Since the Obama administration’s late January decision to mandate that Catholic hospitals offer birth control coverage, that long standing and perhaps original American political issue is back under the national spotlight—religious freedom. Fierce debates have emerged at the nation’s oldest Catholic university, where a group of law professors expressed support of the mandate and law student Sandra Fluke was infamously derided by talk-show host Rush Limbaugh for speaking out in favor of the policy. The form of religious freedom championed by the Right, it would seem, is incompatible with women’s health. This latest showdown over contraception, however, is only a small chapter in the tenuous—and, as many argue, outright discriminatory—relationship between the Catholic Church and women. Nowhere is the tension more visible than in the Church’s gender restriction on entering the priesthood, the institution that constitutes the most direct connection between the Church and the communities it serves. Through conversations with priests, activists and historians, Counterpoint set out to uncover the roots of this seemingly outdated and sexist practice, and if the official policy shows any signs of being reversed.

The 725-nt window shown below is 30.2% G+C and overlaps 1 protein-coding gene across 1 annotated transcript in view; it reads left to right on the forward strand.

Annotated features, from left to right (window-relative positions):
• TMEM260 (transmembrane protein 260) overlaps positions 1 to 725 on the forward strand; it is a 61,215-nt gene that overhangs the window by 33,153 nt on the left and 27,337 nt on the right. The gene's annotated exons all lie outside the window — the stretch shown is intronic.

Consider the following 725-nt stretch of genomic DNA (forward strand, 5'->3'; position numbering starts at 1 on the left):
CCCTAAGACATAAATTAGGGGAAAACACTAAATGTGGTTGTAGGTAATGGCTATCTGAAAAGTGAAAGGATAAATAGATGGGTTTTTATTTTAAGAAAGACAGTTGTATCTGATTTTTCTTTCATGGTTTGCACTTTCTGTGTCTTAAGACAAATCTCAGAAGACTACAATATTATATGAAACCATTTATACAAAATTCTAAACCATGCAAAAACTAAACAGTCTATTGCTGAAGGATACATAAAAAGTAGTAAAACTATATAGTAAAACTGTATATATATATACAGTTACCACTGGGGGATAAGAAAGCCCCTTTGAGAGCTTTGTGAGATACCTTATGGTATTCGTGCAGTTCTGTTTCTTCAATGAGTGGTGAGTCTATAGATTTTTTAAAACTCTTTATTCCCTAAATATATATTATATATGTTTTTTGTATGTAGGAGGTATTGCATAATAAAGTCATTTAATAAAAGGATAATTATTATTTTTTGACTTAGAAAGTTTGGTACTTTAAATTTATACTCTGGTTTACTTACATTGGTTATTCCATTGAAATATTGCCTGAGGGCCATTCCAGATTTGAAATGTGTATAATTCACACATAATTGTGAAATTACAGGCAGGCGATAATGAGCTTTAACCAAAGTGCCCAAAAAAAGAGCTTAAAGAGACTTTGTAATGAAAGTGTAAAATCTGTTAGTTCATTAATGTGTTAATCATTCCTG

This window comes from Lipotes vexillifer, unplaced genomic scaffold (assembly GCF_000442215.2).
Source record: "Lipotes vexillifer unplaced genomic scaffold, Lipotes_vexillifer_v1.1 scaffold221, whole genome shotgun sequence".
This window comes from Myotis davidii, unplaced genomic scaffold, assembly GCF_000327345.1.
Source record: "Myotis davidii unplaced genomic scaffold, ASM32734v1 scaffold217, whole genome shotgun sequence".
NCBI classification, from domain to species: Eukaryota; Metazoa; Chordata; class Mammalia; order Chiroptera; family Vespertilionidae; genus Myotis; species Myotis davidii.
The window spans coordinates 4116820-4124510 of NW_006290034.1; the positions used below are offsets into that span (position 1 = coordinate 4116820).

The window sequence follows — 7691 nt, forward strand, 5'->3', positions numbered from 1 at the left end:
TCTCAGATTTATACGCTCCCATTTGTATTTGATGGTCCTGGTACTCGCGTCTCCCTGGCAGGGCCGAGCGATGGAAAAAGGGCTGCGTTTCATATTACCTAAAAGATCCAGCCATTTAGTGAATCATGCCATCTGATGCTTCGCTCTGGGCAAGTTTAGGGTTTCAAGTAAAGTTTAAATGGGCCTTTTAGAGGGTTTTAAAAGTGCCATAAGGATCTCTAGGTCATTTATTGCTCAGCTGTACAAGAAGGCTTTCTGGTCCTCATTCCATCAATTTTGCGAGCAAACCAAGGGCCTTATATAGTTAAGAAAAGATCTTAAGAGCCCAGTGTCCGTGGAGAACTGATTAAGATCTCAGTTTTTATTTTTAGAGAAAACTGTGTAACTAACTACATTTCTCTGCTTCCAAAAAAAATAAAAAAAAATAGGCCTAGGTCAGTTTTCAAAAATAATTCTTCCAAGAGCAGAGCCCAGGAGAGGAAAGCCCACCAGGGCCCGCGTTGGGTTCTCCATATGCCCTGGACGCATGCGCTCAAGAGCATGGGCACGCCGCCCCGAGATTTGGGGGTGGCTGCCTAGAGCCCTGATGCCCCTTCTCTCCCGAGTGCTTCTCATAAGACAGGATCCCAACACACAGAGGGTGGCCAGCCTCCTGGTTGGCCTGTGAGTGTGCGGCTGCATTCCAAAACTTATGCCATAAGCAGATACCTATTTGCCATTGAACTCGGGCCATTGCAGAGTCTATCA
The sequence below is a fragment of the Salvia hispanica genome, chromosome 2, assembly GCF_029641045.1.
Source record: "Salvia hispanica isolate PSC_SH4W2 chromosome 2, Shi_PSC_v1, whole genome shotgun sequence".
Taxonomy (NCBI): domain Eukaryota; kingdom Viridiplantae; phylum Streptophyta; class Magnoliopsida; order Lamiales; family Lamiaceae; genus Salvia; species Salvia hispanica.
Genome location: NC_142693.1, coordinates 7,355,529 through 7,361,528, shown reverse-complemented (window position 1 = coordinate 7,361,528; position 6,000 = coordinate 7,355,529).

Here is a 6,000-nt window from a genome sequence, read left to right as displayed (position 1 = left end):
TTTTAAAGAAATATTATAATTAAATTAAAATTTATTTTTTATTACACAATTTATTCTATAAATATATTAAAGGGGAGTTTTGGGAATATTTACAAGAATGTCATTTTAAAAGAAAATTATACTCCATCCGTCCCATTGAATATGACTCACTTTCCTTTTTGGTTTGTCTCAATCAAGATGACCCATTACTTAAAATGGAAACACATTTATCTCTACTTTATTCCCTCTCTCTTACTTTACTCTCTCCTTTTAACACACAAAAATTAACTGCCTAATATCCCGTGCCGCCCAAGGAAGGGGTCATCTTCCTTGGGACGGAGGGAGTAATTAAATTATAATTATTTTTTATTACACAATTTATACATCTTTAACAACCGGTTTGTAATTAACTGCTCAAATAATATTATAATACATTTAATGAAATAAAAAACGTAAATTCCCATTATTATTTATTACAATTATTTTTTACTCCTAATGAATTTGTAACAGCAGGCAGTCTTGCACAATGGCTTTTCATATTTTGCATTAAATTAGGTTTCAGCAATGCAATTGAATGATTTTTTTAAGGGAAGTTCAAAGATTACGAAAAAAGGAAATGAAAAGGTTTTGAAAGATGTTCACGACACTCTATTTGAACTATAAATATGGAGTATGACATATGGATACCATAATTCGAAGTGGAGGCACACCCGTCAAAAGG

Trudging through Burma’s troubled Karen state, Cho Ma faced malarial jungles, landmine-laden fields, and the realities of the world’s longest-running civil war in search of a safe place to deliver her child. After four days, she arrived at the Mae Tao Clinic in Mae Sot, Thailand.
Sitting on a bench near the Outpatient Department, Cho Ma said, “I was scared to come here because of the gunfire and fighting. I hid in a friend’s basement for two days to avoid soldiers. But [my] pregnancy was not going well. I knew I had to keep going to get help at the clinic.” (more…)
There are three natural states in Latin America and the Caribbean, according to a promotional video made in 2007 for Georgetown’s Global Competitiveness Leadership Program.
The first of them is the mythical “El Dorado,” a female voice says in Spanish, as the video shows stunning images of forests, lakes, and beaches. Next comes a second state, characterized by the “vendors of dreams,” who use the “populist” promise of El Dorado to sustain their power. (more…)